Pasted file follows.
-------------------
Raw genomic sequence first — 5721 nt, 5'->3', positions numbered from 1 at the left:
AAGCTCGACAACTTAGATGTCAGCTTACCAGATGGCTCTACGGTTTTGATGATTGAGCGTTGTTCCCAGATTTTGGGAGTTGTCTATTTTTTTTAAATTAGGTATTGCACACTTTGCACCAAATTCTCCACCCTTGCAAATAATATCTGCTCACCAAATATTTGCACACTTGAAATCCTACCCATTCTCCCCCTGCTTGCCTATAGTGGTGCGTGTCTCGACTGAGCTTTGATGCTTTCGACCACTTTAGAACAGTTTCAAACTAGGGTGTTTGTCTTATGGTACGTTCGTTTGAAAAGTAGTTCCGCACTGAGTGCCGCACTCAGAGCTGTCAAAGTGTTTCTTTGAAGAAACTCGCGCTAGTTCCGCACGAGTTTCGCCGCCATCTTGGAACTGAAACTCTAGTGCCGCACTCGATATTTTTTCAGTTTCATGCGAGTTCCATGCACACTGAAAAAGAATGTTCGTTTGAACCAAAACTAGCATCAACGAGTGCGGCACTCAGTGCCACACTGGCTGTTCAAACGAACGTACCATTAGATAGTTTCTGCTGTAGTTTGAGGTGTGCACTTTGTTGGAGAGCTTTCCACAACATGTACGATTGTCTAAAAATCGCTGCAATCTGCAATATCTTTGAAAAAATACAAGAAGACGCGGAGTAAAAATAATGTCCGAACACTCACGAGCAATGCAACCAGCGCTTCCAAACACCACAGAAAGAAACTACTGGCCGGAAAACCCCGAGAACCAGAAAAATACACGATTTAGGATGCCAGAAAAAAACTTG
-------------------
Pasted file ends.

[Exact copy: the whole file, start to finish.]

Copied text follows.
Raw genomic sequence first — 5721 nt, 5'->3', positions numbered from 1 at the left:
AAGCTCGACAACTTAGATGTCAGCTTACCAGATGGCTCTACGGTTTTGATGATTGAGCGTTGTTCCCAGATTTTGGGAGTTGTCTATTTTTTTTAAATTAGGTATTGCACACTTTGCACCAAATTCTCCACCCTTGCAAATAATATCTGCTCACCAAATATTTGCACACTTGAAATCCTACCCATTCTCCCCCTGCTTGCCTATAGTGGTGCGTGTCTCGACTGAGCTTTGATGCTTTCGACCACTTTAGAACAGTTTCAAACTAGGGTGTTTGTCTTATGGTACGTTCGTTTGAAAAGTAGTTCCGCACTGAGTGCCGCACTCAGAGCTGTCAAAGTGTTTCTTTGAAGAAACTCGCGCTAGTTCCGCACGAGTTTCGCCGCCATCTTGGAACTGAAACTCTAGTGCCGCACTCGATATTTTTTCAGTTTCATGCGAGTTCCATGCACACTGAAAAAGAATGTTCGTTTGAACCAAAACTAGCATCAACGAGTGCGGCACTCAGTGCCACACTGGCTGTTCAAACGAACGTACCATTAGATAGTTTCTGCTGTAGTTTGAGGTGTGCACTTTGTTGGAGAGCTTTCCACAACATGTACGATTGTCTAAAAATCGCTGCAATCTGCAATATCTTTGAAAAAATACAAGAAGACGCGGAGTAAAAATAATGTCCGAACACTCACGAGCAATGCAACCAGCGCTTCCAAACACCACAGAAAGAAACTACTGGCCGGAAAACCCCGAGAACCAGAAAAATACACGATTTAGGATGCCAGAAAAAAACTTG